Before an election, a civic movement has to create a critical mass around the idea of radical political reform
HAVING AN election after agreeing a four-year deal that will shape all key decisions is like debating which brand of condom to buy after you’ve become pregnant. It is a parody of democratic choice. Popular sovereignty has almost no meaning in Ireland right now. Its restoration is the precondition for a meaningful election.
We need a non-party technical administration to hold the fort while the people have their say on the four-year plan and on radical reform of our political system. Within that space, we need to make a collective decision on the International Monetary Fund-European Union deal.
The primary goal of the IMF-EU package to which any new government will be committed is not to stop Ireland spiralling downwards into economic depression. It is to ensure that Irish citizens cough up yet more money for the banks.
The process of converting bank debt into national debt is to be completed. Instead of the banks borrowing money from the European Central Bank at one per cent interest to fund their operations, the State (you and me) will borrow it for them at perhaps five per cent.
To pay for this, the poor and the vulnerable will be further hammered.
Welfare will be slashed, public health services will deteriorate, children, the disabled and the elderly will lose the already inadequate services that afford them some hope and dignity. But the €100 billion that is owed by the Irish to German banks and the €109 billion owed to British banks will be secured.
The consequences are entirely predictable. Mass unemployment and mass emigration will be locked in to an economy that, beyond the multinational sector, will not grow.
Poverty and inequality will increase sharply, with all the social and financial costs this implies.
The viciousness that is about to be unleashed is summed up in the idea of slashing the minimum wage. This has nothing whatsoever to do with the state of the public finances.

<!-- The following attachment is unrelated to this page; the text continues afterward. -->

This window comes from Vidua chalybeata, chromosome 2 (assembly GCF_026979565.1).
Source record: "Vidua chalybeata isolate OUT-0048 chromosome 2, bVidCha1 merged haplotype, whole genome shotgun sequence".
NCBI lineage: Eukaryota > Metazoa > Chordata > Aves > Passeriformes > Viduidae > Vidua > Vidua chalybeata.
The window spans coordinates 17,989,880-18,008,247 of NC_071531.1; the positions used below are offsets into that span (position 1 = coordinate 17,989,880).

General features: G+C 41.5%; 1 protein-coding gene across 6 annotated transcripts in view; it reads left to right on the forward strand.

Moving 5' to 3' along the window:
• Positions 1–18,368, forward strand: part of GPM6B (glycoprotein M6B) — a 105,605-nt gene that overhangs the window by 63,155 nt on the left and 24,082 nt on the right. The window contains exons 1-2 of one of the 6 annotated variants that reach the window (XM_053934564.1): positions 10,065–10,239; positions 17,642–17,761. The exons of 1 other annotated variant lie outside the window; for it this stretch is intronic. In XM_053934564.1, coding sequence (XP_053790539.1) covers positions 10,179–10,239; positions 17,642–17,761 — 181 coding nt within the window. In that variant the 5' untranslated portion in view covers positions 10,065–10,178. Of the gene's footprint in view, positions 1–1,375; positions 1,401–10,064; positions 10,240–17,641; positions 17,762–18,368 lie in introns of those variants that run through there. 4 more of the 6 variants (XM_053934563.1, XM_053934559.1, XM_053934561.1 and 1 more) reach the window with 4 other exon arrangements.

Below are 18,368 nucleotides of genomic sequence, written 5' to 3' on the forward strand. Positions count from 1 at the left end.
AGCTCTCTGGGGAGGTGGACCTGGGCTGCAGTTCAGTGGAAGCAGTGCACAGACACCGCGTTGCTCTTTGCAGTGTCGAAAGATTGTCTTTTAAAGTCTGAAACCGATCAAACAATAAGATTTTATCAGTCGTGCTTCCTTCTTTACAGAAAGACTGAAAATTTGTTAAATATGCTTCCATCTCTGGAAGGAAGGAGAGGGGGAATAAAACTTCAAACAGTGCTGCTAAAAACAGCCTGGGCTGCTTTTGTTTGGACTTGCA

It is simply an opportunistic move to punish those at the bottom for a crisis whose real authors will sail blithely onwards. It is also based on another lie: that Ireland’s minimum wage is the second highest in the EU.
It is not.
In terms of purchasing power, it is the fifth highest in the EU. But many EU countries operate non-statutory minimum wages on a sectoral basis which are substantially higher than Ireland’s.
This strategy is to be tied up in secret negotiations by a government that has made itself an international laughing stock and that is now officially a zombie.
There is to be no argument and no pretence that the Irish people have any function except to bear the pain and assume the debts.
Democracy is to be neutered – the government we elect will be there simply to deliver a done deal.
What needs to happen?
First, the Government must go at once and be replaced in the short term by a technical administration (led by non-political people of integrity and competence) that will enter negotiations on the basis of the Irish public interest, not of continuing Fianna Fáil’s disastrous agenda.
Second, at least two alternative plans need to be prepared by the political parties and put to the people in a referendum, restoring the idea of popular sovereignty.
Third, before an election, a civic movement has to create a critical mass around the idea of radical political reform.
How can these basic needs be forced on to the agenda?
First, the people of Donegal South West have to refuse to vote for Fianna Fáil – at all. They can deliver a clear message that this Government has no mandate to conclude any deal.
Second, hundreds of thousands of people have to get out on the streets for the Irish Congress of Trade Unions demonstration on Saturday. Forget what you think about the unions – this is the one chance citizens have to demand a choice. Whether you agree with Ictu’s alternative plan or not, the idea that there should be a coherent alternative is crucial to the survival of our democracy. Without it, an election will be an empty ritual.
Third, in response to public requests, I intend to put up on my website (fintanotoole.ie) by the end of the week a list of 10 basic demands for changing our political culture and system.
If people agree, they will be able to put their names to the demands, which include a €100,000 salary cap for public officials, a change in the electoral system, a shrinking and overhaul of the Dáil, and measures to kill the toxic three Cs: clientelism, cronyism and corruption.
What matters most is that we cease to be an invisible people. That our government is irrelevant is their fault.
That the people are irrelevant is ours.
Sovereignty belongs, not to the State, or the government, but to the people. We have outsourced it for too long to an incompetent, amoral and self-serving elite. Now we face the starkest of choices: use it or lose it.
Fintan O’Toole’s website is fintanotoole.ie.
He will discuss his book Enough is Enoughat Triskel Arts in Cork on Wednesday evening and the Town Hall Theatre in Galway on December 1st